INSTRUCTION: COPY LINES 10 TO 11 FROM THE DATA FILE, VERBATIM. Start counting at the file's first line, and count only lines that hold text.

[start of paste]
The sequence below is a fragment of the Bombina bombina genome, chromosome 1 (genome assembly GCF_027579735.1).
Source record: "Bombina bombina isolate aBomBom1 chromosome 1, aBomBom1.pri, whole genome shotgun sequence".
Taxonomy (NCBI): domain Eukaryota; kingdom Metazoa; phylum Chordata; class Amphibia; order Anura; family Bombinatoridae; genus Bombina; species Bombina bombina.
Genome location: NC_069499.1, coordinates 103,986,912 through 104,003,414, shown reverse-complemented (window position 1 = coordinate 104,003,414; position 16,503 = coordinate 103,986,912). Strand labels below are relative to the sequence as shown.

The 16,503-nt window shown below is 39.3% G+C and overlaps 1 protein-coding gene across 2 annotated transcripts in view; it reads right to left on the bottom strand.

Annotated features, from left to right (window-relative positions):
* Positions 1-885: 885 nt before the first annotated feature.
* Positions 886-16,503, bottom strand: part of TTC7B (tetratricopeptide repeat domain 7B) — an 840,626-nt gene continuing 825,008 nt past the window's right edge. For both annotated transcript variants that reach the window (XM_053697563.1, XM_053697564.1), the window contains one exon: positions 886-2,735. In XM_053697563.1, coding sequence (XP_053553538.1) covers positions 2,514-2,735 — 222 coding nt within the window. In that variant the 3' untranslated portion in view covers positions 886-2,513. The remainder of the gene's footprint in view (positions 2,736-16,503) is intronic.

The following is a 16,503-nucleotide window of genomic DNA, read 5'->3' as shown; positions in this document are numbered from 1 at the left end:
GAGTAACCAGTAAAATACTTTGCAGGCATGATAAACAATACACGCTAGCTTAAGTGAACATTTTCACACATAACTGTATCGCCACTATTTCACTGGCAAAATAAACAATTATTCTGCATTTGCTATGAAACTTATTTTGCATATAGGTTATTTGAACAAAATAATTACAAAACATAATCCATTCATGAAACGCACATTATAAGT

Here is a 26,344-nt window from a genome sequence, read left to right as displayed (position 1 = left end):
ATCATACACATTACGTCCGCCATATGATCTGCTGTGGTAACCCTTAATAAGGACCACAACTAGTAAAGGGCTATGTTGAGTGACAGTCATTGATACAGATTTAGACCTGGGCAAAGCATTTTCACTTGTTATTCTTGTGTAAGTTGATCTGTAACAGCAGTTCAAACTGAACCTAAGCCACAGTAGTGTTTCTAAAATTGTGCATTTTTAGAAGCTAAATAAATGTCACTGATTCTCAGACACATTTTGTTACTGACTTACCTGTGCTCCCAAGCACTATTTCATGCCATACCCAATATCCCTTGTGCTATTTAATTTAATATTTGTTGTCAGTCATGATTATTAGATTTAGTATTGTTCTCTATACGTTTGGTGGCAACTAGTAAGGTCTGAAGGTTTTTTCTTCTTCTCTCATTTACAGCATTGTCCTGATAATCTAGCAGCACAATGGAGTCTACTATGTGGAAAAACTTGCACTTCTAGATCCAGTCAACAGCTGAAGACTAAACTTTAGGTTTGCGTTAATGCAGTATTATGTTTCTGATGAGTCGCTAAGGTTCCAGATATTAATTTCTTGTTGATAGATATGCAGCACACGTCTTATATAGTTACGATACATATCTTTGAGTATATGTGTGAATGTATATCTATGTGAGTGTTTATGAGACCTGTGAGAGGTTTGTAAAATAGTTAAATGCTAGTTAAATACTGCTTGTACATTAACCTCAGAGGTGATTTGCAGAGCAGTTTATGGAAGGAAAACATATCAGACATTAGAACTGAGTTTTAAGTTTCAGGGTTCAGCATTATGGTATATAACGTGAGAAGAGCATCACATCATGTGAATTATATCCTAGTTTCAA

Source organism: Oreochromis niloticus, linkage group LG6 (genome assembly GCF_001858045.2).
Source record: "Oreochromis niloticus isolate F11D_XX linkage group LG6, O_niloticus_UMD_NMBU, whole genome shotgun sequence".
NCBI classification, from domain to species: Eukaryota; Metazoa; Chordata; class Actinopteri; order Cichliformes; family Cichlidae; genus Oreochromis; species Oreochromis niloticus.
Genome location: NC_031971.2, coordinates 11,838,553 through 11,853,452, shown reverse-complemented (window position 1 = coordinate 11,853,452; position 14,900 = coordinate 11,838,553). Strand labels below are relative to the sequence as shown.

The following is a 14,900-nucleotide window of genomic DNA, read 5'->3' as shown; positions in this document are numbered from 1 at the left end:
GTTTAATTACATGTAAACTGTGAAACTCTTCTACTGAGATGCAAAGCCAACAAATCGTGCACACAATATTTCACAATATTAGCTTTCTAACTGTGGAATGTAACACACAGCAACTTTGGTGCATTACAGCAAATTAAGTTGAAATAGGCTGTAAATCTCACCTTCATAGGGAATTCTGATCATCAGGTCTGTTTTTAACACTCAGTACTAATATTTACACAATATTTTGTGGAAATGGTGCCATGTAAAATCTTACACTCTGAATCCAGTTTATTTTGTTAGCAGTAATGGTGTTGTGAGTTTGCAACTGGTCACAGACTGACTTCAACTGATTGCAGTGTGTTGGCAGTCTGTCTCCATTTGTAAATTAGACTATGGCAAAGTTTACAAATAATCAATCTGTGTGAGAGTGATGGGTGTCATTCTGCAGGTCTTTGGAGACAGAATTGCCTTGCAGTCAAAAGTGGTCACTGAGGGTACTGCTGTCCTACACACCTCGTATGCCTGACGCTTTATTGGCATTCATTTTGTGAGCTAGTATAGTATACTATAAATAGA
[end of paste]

GAGTAACCAGTAAAATACTTTGCAGGCATGATAAACAATACACGCTAGCTTAAGTGAACATTTTCACACATAACTGTATCGCCACTATTTCACTGGCAAAATAAACAATTATTCTGCATTTGCTATGAAACTTATTTTGCATATAGGTTATTTGAACAAAATAATTACAAAACATAATCCATTCATGAAACGCACATTATAAGT

Here is a 26,344-nt window from a genome sequence, read left to right as displayed (position 1 = left end):